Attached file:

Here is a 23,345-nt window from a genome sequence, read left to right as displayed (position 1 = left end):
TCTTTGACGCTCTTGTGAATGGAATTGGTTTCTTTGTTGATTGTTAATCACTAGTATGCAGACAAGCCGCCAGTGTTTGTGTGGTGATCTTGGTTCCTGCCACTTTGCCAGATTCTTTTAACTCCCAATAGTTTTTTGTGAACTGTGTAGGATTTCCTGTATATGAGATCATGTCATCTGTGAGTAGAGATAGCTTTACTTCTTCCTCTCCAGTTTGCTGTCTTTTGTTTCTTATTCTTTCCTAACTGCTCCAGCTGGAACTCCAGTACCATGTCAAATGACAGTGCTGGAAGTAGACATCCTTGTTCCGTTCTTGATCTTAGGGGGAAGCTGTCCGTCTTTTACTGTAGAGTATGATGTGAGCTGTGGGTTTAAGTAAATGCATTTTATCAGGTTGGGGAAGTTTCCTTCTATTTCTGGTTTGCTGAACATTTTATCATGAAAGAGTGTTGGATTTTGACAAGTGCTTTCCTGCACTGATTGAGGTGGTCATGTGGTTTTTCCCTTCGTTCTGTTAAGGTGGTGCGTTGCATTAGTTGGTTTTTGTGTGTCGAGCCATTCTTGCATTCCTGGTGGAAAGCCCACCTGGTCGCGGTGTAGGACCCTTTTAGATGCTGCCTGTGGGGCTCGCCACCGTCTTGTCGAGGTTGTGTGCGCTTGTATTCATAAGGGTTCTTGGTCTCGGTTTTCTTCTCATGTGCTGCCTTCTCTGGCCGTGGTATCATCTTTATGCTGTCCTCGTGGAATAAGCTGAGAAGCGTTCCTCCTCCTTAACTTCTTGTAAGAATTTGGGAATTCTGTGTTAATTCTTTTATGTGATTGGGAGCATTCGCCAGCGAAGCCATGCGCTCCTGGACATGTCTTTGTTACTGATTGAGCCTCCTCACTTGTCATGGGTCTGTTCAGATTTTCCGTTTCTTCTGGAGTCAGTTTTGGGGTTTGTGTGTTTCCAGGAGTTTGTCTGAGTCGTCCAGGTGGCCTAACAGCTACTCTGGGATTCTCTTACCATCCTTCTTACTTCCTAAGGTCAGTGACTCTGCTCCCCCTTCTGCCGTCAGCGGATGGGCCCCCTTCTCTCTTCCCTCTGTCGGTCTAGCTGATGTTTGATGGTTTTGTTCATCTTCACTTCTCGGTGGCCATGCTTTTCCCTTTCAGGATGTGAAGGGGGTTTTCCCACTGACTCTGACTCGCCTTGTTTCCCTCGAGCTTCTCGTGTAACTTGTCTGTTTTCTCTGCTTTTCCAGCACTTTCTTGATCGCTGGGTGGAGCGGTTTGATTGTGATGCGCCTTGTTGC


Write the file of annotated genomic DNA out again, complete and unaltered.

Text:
Here is a 23,345-nt window from a genome sequence, read left to right as displayed (position 1 = left end):
TCTTTGACGCTCTTGTGAATGGAATTGGTTTCTTTGTTGATTGTTAATCACTAGTATGCAGACAAGCCGCCAGTGTTTGTGTGGTGATCTTGGTTCCTGCCACTTTGCCAGATTCTTTTAACTCCCAATAGTTTTTTGTGAACTGTGTAGGATTTCCTGTATATGAGATCATGTCATCTGTGAGTAGAGATAGCTTTACTTCTTCCTCTCCAGTTTGCTGTCTTTTGTTTCTTATTCTTTCCTAACTGCTCCAGCTGGAACTCCAGTACCATGTCAAATGACAGTGCTGGAAGTAGACATCCTTGTTCCGTTCTTGATCTTAGGGGGAAGCTGTCCGTCTTTTACTGTAGAGTATGATGTGAGCTGTGGGTTTAAGTAAATGCATTTTATCAGGTTGGGGAAGTTTCCTTCTATTTCTGGTTTGCTGAACATTTTATCATGAAAGAGTGTTGGATTTTGACAAGTGCTTTCCTGCACTGATTGAGGTGGTCATGTGGTTTTTCCCTTCGTTCTGTTAAGGTGGTGCGTTGCATTAGTTGGTTTTTGTGTGTCGAGCCATTCTTGCATTCCTGGTGGAAAGCCCACCTGGTCGCGGTGTAGGACCCTTTTAGATGCTGCCTGTGGGGCTCGCCACCGTCTTGTCGAGGTTGTGTGCGCTTGTATTCATAAGGGTTCTTGGTCTCGGTTTTCTTCTCATGTGCTGCCTTCTCTGGCCGTGGTATCATCTTTATGCTGTCCTCGTGGAATAAGCTGAGAAGCGTTCCTCCTCCTTAACTTCTTGTAAGAATTTGGGAATTCTGTGTTAATTCTTTTATGTGATTGGGAGCATTCGCCAGCGAAGCCATGCGCTCCTGGACATGTCTTTGTTACTGATTGAGCCTCCTCACTTGTCATGGGTCTGTTCAGATTTTCCGTTTCTTCTGGAGTCAGTTTTGGGGTTTGTGTGTTTCCAGGAGTTTGTCTGAGTCGTCCAGGTGGCCTAACAGCTACTCTGGGATTCTCTTACCATCCTTCTTACTTCCTAAGGTCAGTGACTCTGCTCCCCCTTCTGCCGTCAGCGGATGGGCCCCCTTCTCTCTTCCCTCTGTCGGTCTAGCTGATGTTTGATGGTTTTGTTCATCTTCACTTCTCGGTGGCCATGCTTTTCCCTTTCAGGATGTGAAGGGGGTTTTCCCACTGACTCTGACTCGCCTTGTTTCCCTCGAGCTTCTCGTGTAACTTGTCTGTTTTCTCTGCTTTTCCAGCACTTTCTTGATCGCTGGGTGGAGCGGTTTGATTGTGATGCGCCTTGTTGC